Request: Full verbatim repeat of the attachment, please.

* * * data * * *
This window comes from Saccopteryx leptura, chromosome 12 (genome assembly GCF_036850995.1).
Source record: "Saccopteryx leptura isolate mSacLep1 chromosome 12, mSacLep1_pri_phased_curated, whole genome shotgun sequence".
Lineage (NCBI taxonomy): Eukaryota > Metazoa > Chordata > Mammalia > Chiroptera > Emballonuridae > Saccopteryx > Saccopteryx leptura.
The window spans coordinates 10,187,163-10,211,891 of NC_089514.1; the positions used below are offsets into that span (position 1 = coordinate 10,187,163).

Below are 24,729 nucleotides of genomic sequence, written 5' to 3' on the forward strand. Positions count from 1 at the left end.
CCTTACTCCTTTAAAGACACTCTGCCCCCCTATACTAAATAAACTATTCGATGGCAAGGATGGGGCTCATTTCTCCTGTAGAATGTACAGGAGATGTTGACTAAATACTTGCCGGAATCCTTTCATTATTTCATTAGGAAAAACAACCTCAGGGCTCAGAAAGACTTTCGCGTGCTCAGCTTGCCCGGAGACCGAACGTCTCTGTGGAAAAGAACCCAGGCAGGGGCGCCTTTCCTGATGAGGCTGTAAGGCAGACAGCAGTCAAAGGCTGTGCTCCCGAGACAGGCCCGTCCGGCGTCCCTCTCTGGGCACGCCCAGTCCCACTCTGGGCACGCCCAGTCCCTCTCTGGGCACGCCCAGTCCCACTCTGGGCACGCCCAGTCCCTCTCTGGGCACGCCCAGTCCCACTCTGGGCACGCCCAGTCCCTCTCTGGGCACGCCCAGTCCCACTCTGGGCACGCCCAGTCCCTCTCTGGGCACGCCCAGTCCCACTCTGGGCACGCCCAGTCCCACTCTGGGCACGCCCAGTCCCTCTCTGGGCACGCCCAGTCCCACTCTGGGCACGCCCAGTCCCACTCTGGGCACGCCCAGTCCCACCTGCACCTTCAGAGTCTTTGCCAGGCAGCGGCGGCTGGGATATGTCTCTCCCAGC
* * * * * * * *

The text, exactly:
This window comes from Saccopteryx leptura, chromosome 12 (genome assembly GCF_036850995.1).
Source record: "Saccopteryx leptura isolate mSacLep1 chromosome 12, mSacLep1_pri_phased_curated, whole genome shotgun sequence".
Lineage (NCBI taxonomy): Eukaryota > Metazoa > Chordata > Mammalia > Chiroptera > Emballonuridae > Saccopteryx > Saccopteryx leptura.
The window spans coordinates 10,187,163-10,211,891 of NC_089514.1; the positions used below are offsets into that span (position 1 = coordinate 10,187,163).

Below are 24,729 nucleotides of genomic sequence, written 5' to 3' on the forward strand. Positions count from 1 at the left end.
CCTTACTCCTTTAAAGACACTCTGCCCCCCTATACTAAATAAACTATTCGATGGCAAGGATGGGGCTCATTTCTCCTGTAGAATGTACAGGAGATGTTGACTAAATACTTGCCGGAATCCTTTCATTATTTCATTAGGAAAAACAACCTCAGGGCTCAGAAAGACTTTCGCGTGCTCAGCTTGCCCGGAGACCGAACGTCTCTGTGGAAAAGAACCCAGGCAGGGGCGCCTTTCCTGATGAGGCTGTAAGGCAGACAGCAGTCAAAGGCTGTGCTCCCGAGACAGGCCCGTCCGGCGTCCCTCTCTGGGCACGCCCAGTCCCACTCTGGGCACGCCCAGTCCCTCTCTGGGCACGCCCAGTCCCACTCTGGGCACGCCCAGTCCCTCTCTGGGCACGCCCAGTCCCACTCTGGGCACGCCCAGTCCCTCTCTGGGCACGCCCAGTCCCACTCTGGGCACGCCCAGTCCCTCTCTGGGCACGCCCAGTCCCACTCTGGGCACGCCCAGTCCCACTCTGGGCACGCCCAGTCCCTCTCTGGGCACGCCCAGTCCCACTCTGGGCACGCCCAGTCCCACTCTGGGCACGCCCAGTCCCACCTGCACCTTCAGAGTCTTTGCCAGGCAGCGGCGGCTGGGATATGTCTCTCCCAGC